Critical Alert

Officials in Massachusetts, US, to ease additional COVID-19 restrictions in most areas of the state, starting Oct 5.

Alert Begins 03 Oct 2020 01:09 AM UTC
Alert Expires 19 Oct 2020 11:59 PM UTC

 

  • Incident: COVID-19 restrictions
  • Location(s): Massachusetts
  • Time Frame: Indefinite
  • Impact: Business and travel disruptions

 

Summary
Officials in Massachusetts issued an order to ease additional restrictions starting Oct. 5 in most areas of the commonwealth, due to a decrease in coronavirus disease (COVID-19) activity. The new order will move all of Massachusetts, except 29 communities, to Phase 3, Step 2 of the state's economic recovery plan. Under the measure, indoor and outdoor performance venues will be allowed to open at 50-percent capacity or a maximum of 250 people; gyms, museums, libraries, along with driving and flight schools will be allowed to increase their capacity to 50-percent.

Meanwhile, 29 communities will remain under their current restrictions, as part of Phase 3, Step 1 of the state's recovery plan, due to higher levels of COVID-19 activity. The communities are Attleboro, Avon, Boston, Chelsea, Dedham, Dracut, Everett, Framingham, Haverhill, Holliston, Lawrence, Lowell, Lynn, Lynnfield, Marlborough, Methuen, Middleton, Monson, Nantucket, New Bedford, North Andover, Plainville, Revere, Saugus, Springfield, Tyngsborough, Winthrop, Worcester, and Wrentham. Under their current guidelines, gyms, museums, and libraries can operate at 40-percent capacity, indoor performance venues must remain closed, and outdoor performance venues can open at 25-percent capacity but no more than 50 people. Statewide, retail stores can open at 50-percent capacity, and restaurants may offer indoor services, as long as they keep tables separated by at least 1.8 meters (six feet). Other businesses may also operate at 50-percent capacity, except bars and nightclubs, which must remain closed.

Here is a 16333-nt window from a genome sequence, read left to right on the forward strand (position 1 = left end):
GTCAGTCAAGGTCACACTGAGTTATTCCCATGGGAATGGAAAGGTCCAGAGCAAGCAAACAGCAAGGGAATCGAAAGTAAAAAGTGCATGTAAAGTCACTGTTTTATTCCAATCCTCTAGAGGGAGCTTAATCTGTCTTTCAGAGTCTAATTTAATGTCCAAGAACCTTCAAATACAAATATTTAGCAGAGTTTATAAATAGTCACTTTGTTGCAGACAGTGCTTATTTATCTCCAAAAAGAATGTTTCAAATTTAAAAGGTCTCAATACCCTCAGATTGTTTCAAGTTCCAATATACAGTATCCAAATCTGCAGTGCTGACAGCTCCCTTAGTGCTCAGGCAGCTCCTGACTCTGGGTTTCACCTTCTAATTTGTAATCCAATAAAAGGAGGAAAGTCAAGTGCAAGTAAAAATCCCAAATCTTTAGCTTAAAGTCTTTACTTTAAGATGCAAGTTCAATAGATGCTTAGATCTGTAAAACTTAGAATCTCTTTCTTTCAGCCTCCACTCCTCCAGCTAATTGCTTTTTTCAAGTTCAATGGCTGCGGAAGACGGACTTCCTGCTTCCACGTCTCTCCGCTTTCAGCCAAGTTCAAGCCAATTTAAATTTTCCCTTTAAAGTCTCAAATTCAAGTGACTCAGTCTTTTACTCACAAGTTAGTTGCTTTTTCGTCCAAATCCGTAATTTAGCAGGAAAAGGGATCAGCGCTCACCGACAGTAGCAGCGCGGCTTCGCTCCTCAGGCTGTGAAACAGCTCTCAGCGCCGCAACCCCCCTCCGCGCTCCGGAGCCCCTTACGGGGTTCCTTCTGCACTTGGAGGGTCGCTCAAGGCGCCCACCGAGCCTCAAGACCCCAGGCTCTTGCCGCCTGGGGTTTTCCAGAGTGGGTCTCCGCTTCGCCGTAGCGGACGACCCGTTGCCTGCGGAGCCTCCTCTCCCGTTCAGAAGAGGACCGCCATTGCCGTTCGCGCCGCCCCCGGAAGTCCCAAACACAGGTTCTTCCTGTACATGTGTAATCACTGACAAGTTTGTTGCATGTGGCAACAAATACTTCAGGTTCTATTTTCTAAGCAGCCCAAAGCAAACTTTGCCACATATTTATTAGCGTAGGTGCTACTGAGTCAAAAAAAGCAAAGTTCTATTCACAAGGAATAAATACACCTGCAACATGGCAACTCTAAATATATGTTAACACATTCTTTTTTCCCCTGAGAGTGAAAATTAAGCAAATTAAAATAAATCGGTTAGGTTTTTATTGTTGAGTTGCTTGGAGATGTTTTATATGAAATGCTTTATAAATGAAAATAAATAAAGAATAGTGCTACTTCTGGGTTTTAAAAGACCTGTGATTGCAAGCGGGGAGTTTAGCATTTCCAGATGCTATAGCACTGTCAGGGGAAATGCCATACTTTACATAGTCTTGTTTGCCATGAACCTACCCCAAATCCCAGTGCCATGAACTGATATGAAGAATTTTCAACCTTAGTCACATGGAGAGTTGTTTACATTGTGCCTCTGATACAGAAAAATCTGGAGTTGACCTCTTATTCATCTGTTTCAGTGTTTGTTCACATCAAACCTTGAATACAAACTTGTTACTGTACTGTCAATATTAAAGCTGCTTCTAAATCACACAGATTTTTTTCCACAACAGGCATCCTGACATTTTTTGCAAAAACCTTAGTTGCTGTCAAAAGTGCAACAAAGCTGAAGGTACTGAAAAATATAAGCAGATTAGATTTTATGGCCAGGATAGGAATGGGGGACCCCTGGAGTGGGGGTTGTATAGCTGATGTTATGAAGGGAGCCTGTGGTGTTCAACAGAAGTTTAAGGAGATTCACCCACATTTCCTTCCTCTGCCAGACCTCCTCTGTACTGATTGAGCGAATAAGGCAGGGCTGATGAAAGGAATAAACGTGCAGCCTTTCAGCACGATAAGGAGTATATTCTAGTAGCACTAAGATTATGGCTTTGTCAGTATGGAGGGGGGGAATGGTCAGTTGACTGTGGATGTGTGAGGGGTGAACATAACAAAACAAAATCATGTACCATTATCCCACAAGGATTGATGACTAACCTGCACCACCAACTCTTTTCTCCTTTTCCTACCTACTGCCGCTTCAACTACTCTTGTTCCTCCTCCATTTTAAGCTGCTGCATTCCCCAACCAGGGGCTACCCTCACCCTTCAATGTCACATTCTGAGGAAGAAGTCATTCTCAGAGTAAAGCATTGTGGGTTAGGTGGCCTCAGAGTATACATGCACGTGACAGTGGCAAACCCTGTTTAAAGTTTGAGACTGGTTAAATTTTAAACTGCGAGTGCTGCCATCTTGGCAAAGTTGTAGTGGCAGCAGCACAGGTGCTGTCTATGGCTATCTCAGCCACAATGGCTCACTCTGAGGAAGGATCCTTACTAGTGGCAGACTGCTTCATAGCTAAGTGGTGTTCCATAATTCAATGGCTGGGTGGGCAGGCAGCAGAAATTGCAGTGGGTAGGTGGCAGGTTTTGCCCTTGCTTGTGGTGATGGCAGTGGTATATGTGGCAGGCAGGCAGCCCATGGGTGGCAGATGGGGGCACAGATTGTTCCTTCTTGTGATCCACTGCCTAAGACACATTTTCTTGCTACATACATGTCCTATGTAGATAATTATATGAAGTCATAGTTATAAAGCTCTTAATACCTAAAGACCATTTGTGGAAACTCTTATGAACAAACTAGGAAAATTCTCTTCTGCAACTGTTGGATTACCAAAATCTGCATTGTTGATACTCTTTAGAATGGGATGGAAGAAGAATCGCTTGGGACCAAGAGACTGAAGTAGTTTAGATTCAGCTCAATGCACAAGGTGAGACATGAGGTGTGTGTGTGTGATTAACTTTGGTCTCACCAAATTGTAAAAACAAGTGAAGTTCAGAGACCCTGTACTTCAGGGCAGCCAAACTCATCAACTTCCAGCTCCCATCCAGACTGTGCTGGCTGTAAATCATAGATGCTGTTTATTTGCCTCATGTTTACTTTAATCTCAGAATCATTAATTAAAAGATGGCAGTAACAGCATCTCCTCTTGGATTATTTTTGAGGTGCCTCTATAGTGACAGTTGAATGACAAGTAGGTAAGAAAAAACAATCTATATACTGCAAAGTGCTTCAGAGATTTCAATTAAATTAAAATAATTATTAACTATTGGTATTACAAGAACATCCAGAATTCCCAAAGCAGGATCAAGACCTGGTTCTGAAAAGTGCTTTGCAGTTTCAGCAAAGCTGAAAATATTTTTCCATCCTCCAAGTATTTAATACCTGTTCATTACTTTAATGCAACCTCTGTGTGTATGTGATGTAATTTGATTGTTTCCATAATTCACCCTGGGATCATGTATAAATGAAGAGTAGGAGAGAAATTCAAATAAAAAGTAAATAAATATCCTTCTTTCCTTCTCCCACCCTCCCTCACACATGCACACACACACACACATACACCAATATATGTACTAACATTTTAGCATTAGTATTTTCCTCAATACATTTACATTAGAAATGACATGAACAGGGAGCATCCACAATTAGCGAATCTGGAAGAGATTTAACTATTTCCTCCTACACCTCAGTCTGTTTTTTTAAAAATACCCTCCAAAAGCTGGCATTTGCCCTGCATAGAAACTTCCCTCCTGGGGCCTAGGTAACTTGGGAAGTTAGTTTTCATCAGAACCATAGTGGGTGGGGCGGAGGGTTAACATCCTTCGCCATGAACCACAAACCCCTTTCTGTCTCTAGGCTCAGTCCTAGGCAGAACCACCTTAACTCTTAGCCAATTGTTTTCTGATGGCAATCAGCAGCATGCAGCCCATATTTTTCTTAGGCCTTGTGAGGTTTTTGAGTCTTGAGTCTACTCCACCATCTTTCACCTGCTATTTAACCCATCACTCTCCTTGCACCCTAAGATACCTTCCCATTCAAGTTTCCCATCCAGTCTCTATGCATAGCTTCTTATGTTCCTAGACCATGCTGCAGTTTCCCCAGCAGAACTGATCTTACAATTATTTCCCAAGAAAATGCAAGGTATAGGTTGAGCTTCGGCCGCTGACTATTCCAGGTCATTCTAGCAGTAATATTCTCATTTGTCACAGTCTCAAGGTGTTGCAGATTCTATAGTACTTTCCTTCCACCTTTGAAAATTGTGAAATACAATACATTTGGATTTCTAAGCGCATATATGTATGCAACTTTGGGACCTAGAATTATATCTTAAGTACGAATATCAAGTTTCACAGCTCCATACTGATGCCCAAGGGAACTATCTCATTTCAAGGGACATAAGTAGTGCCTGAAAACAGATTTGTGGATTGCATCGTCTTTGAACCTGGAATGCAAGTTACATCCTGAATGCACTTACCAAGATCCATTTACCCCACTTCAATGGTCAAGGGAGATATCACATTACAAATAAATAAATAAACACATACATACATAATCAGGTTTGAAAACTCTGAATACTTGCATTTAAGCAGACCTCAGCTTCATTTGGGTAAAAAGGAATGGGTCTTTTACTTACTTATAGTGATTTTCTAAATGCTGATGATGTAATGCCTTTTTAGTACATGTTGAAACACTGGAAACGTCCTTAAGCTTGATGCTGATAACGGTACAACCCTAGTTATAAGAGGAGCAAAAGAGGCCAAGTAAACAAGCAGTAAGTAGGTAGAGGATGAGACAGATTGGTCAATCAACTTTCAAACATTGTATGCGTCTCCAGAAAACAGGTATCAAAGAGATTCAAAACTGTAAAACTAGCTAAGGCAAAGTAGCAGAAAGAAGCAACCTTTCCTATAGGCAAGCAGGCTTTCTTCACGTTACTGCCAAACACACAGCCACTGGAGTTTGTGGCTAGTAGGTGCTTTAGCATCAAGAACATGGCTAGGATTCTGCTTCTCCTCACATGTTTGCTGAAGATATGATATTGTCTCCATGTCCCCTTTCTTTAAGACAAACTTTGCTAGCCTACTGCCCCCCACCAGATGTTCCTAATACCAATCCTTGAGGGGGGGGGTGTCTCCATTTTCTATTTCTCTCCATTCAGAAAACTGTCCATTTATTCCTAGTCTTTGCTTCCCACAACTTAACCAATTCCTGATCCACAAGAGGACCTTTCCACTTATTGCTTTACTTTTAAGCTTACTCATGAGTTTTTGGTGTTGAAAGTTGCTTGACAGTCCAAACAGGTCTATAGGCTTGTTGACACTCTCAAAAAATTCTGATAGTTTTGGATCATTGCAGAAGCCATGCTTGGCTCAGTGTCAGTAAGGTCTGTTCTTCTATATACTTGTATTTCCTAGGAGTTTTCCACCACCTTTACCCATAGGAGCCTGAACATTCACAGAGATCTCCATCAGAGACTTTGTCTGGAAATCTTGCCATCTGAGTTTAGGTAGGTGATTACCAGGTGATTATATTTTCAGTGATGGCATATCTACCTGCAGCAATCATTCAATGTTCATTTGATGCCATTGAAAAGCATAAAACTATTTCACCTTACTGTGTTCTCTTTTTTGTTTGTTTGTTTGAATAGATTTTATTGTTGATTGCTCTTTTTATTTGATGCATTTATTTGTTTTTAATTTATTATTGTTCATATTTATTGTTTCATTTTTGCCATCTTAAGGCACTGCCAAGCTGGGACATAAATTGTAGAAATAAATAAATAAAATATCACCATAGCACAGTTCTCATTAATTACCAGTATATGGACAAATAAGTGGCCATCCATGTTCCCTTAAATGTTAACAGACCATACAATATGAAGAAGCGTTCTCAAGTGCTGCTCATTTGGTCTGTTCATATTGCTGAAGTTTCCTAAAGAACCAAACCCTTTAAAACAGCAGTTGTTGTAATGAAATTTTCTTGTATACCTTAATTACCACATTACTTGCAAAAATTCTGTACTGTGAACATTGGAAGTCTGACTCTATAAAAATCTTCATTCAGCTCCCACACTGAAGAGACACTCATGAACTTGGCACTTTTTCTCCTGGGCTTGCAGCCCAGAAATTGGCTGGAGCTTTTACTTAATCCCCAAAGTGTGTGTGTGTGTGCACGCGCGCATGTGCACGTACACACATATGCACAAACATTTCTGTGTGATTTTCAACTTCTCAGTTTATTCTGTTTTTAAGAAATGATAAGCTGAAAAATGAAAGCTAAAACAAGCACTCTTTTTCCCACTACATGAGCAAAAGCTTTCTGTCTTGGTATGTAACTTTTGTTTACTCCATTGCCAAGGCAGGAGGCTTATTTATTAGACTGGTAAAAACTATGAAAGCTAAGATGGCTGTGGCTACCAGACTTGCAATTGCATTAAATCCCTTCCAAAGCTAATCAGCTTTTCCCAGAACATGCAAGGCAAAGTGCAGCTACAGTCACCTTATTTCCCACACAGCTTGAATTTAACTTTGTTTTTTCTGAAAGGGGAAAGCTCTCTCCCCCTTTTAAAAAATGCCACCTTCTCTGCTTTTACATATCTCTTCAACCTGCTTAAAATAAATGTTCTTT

Authorities require residents and visitors statewide to wear protective facemasks when in public places and social-distancing is not possible. Indoor social gatherings of more than 25 people, and outdoor social gatherings of more than 50 people, remain banned.

A travel advisory also remains in effect. Per the most recent directive, anyone entering Massachusetts from international destinations or any US state not designated as low risk for COVID-19 infection must complete a travel form and self-quarantine for 14 days. As of Oct. 2, the list of low-risk states includes: Colorado, Connecticut, Maine, New Hampshire, New Jersey, New Mexico, New York, Vermont, and Washington.

Persons entering Massachusetts from a state or territory not designated as low-risk on the commonwealth's travel advisory list can avoid the quarantine requirement by providing proof of having tested negative for COVID-19 within the 72 hours prior to their arrival. Travelers can also be tested upon arrival but must remain in self-quarantine until they obtain a negative result.

Failure to comply with the order is punishable by a fine of USD 500 per day. Anyone traveling through the state, individuals frequently commuting for work, people crossing state borders to receive medical treatment, or anyone working at essential businesses are exempt.

Authorities could reimpose, extend, further ease, or otherwise amend any restrictions with little-to-no notice depending on disease activity over the coming weeks.

 

Advice
Heed the directives of the authorities. Emphasize basic health precautions, especially frequent handwashing with soap and water, or an alcohol-based hand sanitizer if soap and water are unavailable. Practice good coughing/sneezing etiquette (i.e., covering coughs and sneezes with a disposable tissue, maintaining distance from others, and washing hands). There is no evidence that the influenza vaccine, antibiotics, or antiviral medications will prevent this disease, highlighting the importance of diligent basic health precautions.

 

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